Nonprofit slated to help city operate 24-hour shelter is dissolving instead
Wednesday was chicken, broccoli and rice day at the Bridge Outreach in downtown St. Louis. With the help of volunteers, Chef Charlotte McClendon serves close to 3,000 meals to the homeless each week.
But the days where people without a place to live can go to the Bridge for a meal are now numbered.
McClendon and the rest of the staff at the decade-old day shelter found out Tuesday night that they soon will be out of a job — the nonprofit has decided to dissolve when its lease at the Centenary United Methodist Church is up at the end of June.
“I’m going to miss this place,” said McClendon. “My heart has been poured out into the Bridge. We have a wonderful relationship with our clients, as well as them with us. It’s going to be hard. I can go wherever I want to work, but this is where I want to be.”
Last year the city made arrangements with the Bridge to run the day operations for a new 24-hour shelter originally slated to open by July 1, but there’s been a change in plans.
“Unfortunately we can’t get a concrete date in terms of when that new facility will be done and we have to leave this building by June 30. It was made very clear to us there will not be another extension,” said Chad Rulo, interim director of the Bridge. “It was a very tough decision.”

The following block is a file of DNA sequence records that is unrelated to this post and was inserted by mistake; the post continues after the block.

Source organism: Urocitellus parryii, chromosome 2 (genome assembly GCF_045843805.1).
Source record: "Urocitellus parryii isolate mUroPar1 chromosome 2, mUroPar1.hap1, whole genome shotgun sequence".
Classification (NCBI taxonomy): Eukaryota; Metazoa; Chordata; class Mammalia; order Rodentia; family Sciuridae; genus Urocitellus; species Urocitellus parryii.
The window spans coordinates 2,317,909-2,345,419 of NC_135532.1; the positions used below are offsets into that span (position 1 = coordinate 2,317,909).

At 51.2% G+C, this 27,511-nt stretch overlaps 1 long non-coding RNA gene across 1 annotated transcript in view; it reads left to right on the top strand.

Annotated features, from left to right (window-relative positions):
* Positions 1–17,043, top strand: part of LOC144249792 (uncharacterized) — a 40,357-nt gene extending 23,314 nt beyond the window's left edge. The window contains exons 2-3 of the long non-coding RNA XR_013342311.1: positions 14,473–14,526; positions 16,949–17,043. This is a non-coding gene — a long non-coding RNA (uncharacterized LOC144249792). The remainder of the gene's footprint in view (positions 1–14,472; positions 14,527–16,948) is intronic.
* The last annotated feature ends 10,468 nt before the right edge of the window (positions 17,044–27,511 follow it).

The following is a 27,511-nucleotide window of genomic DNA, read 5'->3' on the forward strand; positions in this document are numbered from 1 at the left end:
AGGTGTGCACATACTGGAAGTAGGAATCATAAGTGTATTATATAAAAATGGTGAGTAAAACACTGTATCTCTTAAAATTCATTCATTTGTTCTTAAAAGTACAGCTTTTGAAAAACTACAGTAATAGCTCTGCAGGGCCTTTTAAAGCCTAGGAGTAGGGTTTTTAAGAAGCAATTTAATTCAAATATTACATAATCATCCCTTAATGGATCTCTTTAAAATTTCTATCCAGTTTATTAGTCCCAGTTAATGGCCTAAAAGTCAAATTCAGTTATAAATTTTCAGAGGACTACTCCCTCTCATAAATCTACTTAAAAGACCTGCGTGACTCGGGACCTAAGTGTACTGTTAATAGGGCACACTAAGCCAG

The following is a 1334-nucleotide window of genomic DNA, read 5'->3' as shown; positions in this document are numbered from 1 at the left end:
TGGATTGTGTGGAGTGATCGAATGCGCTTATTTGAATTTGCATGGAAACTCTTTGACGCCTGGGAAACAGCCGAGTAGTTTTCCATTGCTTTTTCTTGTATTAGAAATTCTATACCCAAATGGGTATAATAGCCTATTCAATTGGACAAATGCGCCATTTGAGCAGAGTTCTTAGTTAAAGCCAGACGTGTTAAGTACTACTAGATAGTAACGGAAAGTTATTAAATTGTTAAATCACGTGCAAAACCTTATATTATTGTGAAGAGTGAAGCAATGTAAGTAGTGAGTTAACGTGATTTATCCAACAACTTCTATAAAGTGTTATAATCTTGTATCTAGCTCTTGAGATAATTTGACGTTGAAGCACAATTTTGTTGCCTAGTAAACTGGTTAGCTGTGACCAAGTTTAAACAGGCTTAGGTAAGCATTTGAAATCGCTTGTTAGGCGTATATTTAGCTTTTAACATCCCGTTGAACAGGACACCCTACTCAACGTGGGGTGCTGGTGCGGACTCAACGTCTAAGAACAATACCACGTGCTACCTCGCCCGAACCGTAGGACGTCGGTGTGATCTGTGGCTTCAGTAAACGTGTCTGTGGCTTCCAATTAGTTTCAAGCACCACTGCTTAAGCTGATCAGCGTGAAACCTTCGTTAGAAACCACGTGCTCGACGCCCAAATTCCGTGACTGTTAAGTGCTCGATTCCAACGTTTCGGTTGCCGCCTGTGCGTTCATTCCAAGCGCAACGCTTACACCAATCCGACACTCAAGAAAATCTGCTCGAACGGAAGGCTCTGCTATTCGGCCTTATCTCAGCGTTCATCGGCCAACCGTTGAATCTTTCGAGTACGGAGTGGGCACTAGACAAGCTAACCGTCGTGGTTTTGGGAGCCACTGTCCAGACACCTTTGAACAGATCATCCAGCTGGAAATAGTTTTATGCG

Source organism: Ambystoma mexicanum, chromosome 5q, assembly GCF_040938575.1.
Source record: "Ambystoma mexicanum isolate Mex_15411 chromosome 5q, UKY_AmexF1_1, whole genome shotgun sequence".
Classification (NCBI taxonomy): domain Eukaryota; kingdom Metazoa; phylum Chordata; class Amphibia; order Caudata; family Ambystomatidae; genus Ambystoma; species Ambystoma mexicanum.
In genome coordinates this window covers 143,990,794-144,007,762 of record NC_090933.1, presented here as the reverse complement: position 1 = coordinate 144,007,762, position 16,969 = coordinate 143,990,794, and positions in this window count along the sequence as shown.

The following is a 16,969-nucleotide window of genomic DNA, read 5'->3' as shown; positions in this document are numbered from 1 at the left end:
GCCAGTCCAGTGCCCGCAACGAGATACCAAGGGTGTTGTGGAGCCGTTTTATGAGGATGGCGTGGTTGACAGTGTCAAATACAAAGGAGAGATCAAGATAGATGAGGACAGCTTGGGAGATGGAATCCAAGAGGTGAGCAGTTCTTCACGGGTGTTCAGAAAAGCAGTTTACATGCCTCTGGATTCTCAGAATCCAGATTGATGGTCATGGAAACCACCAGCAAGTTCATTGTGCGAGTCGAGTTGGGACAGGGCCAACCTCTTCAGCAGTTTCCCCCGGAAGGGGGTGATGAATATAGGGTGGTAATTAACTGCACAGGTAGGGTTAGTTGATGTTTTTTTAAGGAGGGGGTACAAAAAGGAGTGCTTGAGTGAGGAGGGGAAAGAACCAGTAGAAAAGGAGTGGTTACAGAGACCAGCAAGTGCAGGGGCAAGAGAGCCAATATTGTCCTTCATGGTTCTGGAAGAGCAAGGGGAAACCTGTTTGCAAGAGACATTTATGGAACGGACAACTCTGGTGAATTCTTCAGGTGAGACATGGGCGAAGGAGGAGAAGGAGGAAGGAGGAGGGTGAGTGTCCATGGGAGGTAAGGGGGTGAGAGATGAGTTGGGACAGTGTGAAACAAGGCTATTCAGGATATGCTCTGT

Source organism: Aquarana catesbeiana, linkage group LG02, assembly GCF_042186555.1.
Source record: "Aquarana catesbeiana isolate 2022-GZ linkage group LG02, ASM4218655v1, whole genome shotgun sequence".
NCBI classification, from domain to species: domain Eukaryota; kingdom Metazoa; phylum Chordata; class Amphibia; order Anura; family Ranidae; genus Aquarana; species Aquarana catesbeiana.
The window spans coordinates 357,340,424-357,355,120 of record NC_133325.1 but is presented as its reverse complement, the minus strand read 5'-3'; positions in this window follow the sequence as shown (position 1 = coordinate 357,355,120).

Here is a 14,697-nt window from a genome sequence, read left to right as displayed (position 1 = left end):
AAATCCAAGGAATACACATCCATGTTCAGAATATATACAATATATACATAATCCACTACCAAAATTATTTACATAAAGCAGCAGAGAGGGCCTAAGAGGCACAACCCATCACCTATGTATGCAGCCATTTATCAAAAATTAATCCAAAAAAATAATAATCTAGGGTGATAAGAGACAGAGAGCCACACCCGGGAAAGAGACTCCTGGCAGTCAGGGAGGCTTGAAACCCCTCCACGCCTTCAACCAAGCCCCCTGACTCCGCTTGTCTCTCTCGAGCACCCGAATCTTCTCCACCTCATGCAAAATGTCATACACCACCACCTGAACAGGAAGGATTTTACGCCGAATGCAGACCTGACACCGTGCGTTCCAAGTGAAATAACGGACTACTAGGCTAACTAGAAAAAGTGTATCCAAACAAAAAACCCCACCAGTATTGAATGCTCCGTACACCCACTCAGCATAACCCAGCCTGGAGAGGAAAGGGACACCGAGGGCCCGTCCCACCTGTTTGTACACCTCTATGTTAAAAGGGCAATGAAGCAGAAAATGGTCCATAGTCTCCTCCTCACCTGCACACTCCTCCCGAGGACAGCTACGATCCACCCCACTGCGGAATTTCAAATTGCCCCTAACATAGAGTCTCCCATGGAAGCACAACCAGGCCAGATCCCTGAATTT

The board of the Centenary United Methodist Church approved a six-month extension on the Bridge’s lease in January despite complaints from some neighbors that the day shelter attracted crime.
Rulo said the neighbors’ complaints were not a factor in the decision to close.
“We know we’re offering great services,” Rulo said, adding that he hadn’t discussed with city officials whether the Bridge’s recent notoriety could hinder success for the 24-hour shelter.
“It’s no fault of the city,” said Rulo. “I know that they’ve worked very, very hard, and they continue to work hard. And they really have a passion for this, I can see it. It’s just it’s a difficult thing, we’re talking about erecting a whole new facility and we just don’t think it’ll happen in two or three months.”
“We asked (city officials) can you guarantee that we’re going to be here come July 1, and they said, 'Oh we have a good feeling’ or ‘We hope’ but they couldn’t give a guarantee. They also talked about (how) they’re going to open a new request for proposal for these services. They’re going to basically rewrite it even though we applied, the Bridge applied last year. We were the only ones to apply,” said Rulo. “And so with all these things kind of mired in, we said this is the best decision we can make right now because it gives us time.”
Rulo said the Bridge decided to close now so that there would be time for the city and other homeless service providers to find a way to continue serving the 100-250 people the Bridge helps each day.
St. Louis Human Services Director Eddie Roth declined to give an interview on the Bridge closing. In an email, Roth said he would prefer to wait until the city is ready to announce the details of the 24-hour shelter, adding that he expected to make that announcement within two to four weeks.
“We are planning for all contingencies but working toward a timely opening of the new facility this summer,” Roth said.
Roth said the city is reopening its request for proposals from service providers to “make sure that the public and clients receive the best coordination of and most complete collaborations on services at the new facility.”
Follow Camille Phillips on Twitter: @cmpcamille.